The Ohio State University at Newark

Ohio State Newark Professor Analyzes RNC First Night on Fox 28

The Ohio State University at Newark Associate Professor of Political Science Nathaniel Swigger, Ph.D., analyzed the first day of the Republican National Convention (RNC) this morning (July 19) on Fox 28's Good Day Columbus. Swigger researches American politics with an emphasis on public opinion polling, political psychology, campaigns and elections, and media analysis.

“We usually expect candidates to get a three to four point boost in the polls after a convention. This is a priming effect due to the large amount of media attention that the candidate gets during convention week. It is not, generally, a long-lasting effect, and there are reasons to think that this might be an odd year for convention effects,” said Swigger. “Both candidates already have near-universal name recognition. Normally, the conventions are a chance for candidates to introduce and define themselves, but both candidates are already well defined. There is also the chance that these conventions may be weaker than usual, some of which we saw on the first day of the Republican convention.”

The 2016 Republican National Convention is missing a lot of the most prominent officials in the party including Ohio Governor John Kasich and U.S. Senator Rob Portman. Swigger said the Governor of the host state usually speaks at the convention, and the decision by Governor Kasich to miss the RNC shows that there is still a great deal of divisiveness within the party.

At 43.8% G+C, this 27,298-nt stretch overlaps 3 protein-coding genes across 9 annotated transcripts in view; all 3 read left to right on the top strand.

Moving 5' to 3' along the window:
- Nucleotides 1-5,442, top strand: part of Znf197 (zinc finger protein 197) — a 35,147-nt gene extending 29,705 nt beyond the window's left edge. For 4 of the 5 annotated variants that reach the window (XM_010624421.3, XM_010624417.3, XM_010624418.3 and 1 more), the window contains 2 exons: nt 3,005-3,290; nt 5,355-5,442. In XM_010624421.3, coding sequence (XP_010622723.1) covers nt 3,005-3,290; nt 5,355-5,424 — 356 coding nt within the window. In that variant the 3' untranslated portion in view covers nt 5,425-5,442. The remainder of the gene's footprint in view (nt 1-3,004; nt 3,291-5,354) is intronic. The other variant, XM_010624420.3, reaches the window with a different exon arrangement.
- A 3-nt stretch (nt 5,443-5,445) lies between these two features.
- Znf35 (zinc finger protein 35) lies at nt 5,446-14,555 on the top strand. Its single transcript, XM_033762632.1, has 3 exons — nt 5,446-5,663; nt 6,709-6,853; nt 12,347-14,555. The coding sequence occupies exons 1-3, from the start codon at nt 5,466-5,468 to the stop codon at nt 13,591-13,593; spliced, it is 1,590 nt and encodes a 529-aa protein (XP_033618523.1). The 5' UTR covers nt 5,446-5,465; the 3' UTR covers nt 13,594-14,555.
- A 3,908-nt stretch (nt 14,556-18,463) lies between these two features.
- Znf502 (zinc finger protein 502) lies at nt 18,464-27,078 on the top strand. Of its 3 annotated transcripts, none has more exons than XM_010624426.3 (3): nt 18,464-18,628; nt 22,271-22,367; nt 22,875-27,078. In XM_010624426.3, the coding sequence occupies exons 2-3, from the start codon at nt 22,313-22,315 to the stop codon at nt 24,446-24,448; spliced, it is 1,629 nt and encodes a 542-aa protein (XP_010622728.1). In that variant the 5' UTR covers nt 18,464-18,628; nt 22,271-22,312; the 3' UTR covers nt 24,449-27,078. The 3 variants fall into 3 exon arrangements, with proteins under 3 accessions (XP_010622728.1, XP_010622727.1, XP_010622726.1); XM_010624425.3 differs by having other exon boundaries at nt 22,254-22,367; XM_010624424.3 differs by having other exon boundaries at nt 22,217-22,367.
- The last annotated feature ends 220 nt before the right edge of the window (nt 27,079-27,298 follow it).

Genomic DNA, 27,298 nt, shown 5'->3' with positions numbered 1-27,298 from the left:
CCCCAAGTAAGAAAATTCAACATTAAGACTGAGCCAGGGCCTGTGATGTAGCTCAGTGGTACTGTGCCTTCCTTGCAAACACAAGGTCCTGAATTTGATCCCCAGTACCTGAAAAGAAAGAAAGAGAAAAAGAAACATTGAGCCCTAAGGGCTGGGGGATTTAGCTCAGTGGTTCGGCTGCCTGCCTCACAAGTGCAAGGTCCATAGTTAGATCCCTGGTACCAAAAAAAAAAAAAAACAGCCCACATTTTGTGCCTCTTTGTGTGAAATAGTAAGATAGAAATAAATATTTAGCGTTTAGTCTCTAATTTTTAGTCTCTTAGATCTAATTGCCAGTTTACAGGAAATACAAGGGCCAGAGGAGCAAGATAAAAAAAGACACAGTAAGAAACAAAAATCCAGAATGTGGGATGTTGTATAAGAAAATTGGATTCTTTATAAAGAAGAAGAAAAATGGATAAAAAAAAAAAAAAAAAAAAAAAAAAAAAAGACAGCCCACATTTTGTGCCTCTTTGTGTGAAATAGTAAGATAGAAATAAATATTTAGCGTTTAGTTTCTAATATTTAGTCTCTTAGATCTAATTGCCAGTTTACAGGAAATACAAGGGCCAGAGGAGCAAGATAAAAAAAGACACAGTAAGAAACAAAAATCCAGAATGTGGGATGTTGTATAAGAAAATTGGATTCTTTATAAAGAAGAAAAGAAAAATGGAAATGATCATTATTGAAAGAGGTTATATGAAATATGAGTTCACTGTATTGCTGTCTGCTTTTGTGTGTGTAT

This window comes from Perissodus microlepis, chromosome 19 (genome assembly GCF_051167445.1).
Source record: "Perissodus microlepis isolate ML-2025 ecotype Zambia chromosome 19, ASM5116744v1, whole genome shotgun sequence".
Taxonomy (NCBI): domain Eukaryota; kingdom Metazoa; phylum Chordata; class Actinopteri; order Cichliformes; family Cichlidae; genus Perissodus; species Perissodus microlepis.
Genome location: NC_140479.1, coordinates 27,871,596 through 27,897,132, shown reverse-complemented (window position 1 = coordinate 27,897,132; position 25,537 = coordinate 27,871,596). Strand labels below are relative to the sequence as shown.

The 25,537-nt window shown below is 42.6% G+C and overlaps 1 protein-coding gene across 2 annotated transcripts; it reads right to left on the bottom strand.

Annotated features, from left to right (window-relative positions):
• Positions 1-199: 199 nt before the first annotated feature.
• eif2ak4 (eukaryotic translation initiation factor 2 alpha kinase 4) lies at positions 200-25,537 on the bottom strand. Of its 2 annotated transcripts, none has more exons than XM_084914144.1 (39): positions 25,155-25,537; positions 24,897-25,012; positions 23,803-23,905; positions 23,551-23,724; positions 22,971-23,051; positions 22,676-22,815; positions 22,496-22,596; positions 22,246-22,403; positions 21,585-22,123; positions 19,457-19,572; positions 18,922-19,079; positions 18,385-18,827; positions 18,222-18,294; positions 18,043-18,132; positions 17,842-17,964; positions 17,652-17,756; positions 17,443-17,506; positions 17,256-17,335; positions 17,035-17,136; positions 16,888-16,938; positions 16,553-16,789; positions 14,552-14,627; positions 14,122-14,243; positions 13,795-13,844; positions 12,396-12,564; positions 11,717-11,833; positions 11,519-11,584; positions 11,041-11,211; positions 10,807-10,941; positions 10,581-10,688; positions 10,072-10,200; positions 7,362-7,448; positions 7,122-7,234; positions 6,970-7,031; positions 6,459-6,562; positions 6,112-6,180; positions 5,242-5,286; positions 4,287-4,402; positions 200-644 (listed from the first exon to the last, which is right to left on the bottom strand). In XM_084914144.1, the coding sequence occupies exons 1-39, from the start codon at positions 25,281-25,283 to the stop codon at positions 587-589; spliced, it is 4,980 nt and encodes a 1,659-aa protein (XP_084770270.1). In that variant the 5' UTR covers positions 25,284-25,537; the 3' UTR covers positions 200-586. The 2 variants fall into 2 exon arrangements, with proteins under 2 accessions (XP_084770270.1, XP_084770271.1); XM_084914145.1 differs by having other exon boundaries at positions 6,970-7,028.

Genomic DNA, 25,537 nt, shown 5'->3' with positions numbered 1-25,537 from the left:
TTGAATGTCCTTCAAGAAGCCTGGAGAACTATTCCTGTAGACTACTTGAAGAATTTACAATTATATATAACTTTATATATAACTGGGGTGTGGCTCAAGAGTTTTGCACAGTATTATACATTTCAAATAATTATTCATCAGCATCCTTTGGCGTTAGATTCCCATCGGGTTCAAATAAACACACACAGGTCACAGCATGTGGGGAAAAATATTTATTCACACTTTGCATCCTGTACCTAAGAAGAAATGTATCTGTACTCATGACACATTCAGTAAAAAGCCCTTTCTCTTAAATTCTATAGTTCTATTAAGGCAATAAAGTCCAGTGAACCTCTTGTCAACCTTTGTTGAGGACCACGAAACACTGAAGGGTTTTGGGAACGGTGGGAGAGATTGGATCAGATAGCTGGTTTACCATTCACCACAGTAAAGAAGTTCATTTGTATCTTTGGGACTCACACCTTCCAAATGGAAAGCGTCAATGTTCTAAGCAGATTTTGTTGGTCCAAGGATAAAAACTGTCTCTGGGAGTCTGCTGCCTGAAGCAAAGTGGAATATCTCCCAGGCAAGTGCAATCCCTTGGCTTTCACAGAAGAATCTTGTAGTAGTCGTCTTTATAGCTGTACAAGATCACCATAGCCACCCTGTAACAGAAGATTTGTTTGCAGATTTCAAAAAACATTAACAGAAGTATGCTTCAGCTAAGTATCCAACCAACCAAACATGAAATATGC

“A lot of Republican politicians have chosen to distance themselves from Trump, and the campaign isn’t taking a conciliatory tone,” said Swigger. “Trump campaign manager Paul Manafort said that Governor Kasich is, ‘hurting his state and embarrassing his state.’”

Swigger said many of the speakers who were on the stage during the first night of the convention took a tone of fear and anger, talking about how America is facing great danger. However, another issue came up after the speeches were finished for the night. Donald Trump’s wife, Melania, is being accused this morning of plagiarizing First Lady Michelle Obama’s speech from the Democratic National Convention eight years ago. It’s an allegation the Trump campaign is denying.

“This points to the lack of organization surrounding the Trump campaign. This could have been avoided with a simple Google search,” said Swigger. "If voters start to view Trump as incompetent that would be a major blow to his campaign."

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